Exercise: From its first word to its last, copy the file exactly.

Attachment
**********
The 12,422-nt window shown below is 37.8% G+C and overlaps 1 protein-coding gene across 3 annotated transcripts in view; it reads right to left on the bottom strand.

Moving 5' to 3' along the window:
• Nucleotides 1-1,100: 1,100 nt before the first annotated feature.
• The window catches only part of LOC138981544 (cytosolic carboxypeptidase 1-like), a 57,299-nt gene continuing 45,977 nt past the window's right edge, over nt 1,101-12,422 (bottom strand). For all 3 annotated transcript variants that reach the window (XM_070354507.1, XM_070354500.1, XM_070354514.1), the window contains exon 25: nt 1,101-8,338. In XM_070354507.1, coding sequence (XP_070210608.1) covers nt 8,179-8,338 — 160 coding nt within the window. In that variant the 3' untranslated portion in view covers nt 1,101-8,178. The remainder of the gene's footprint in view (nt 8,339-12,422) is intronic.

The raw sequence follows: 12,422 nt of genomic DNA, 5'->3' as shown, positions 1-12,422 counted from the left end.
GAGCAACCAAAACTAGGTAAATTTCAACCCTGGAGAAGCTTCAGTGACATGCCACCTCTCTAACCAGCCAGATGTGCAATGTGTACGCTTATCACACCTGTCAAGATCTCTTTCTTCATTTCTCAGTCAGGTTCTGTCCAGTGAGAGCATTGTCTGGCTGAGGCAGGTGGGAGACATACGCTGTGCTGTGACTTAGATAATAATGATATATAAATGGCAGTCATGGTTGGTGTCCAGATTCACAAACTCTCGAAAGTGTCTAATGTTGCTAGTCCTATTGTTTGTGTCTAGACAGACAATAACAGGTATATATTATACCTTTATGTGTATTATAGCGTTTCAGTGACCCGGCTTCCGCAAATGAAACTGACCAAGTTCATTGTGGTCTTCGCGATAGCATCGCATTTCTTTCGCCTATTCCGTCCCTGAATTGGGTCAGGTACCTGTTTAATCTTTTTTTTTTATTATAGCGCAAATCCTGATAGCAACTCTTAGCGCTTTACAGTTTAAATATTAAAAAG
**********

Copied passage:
The 12,422-nt window shown below is 37.8% G+C and overlaps 1 protein-coding gene across 3 annotated transcripts in view; it reads right to left on the bottom strand.

Moving 5' to 3' along the window:
• Nucleotides 1-1,100: 1,100 nt before the first annotated feature.
• The window catches only part of LOC138981544 (cytosolic carboxypeptidase 1-like), a 57,299-nt gene continuing 45,977 nt past the window's right edge, over nt 1,101-12,422 (bottom strand). For all 3 annotated transcript variants that reach the window (XM_070354507.1, XM_070354500.1, XM_070354514.1), the window contains exon 25: nt 1,101-8,338. In XM_070354507.1, coding sequence (XP_070210608.1) covers nt 8,179-8,338 — 160 coding nt within the window. In that variant the 3' untranslated portion in view covers nt 1,101-8,178. The remainder of the gene's footprint in view (nt 8,339-12,422) is intronic.

The raw sequence follows: 12,422 nt of genomic DNA, 5'->3' as shown, positions 1-12,422 counted from the left end.
GAGCAACCAAAACTAGGTAAATTTCAACCCTGGAGAAGCTTCAGTGACATGCCACCTCTCTAACCAGCCAGATGTGCAATGTGTACGCTTATCACACCTGTCAAGATCTCTTTCTTCATTTCTCAGTCAGGTTCTGTCCAGTGAGAGCATTGTCTGGCTGAGGCAGGTGGGAGACATACGCTGTGCTGTGACTTAGATAATAATGATATATAAATGGCAGTCATGGTTGGTGTCCAGATTCACAAACTCTCGAAAGTGTCTAATGTTGCTAGTCCTATTGTTTGTGTCTAGACAGACAATAACAGGTATATATTATACCTTTATGTGTATTATAGCGTTTCAGTGACCCGGCTTCCGCAAATGAAACTGACCAAGTTCATTGTGGTCTTCGCGATAGCATCGCATTTCTTTCGCCTATTCCGTCCCTGAATTGGGTCAGGTACCTGTTTAATCTTTTTTTTTTATTATAGCGCAAATCCTGATAGCAACTCTTAGCGCTTTACAGTTTAAATATTAAAAAG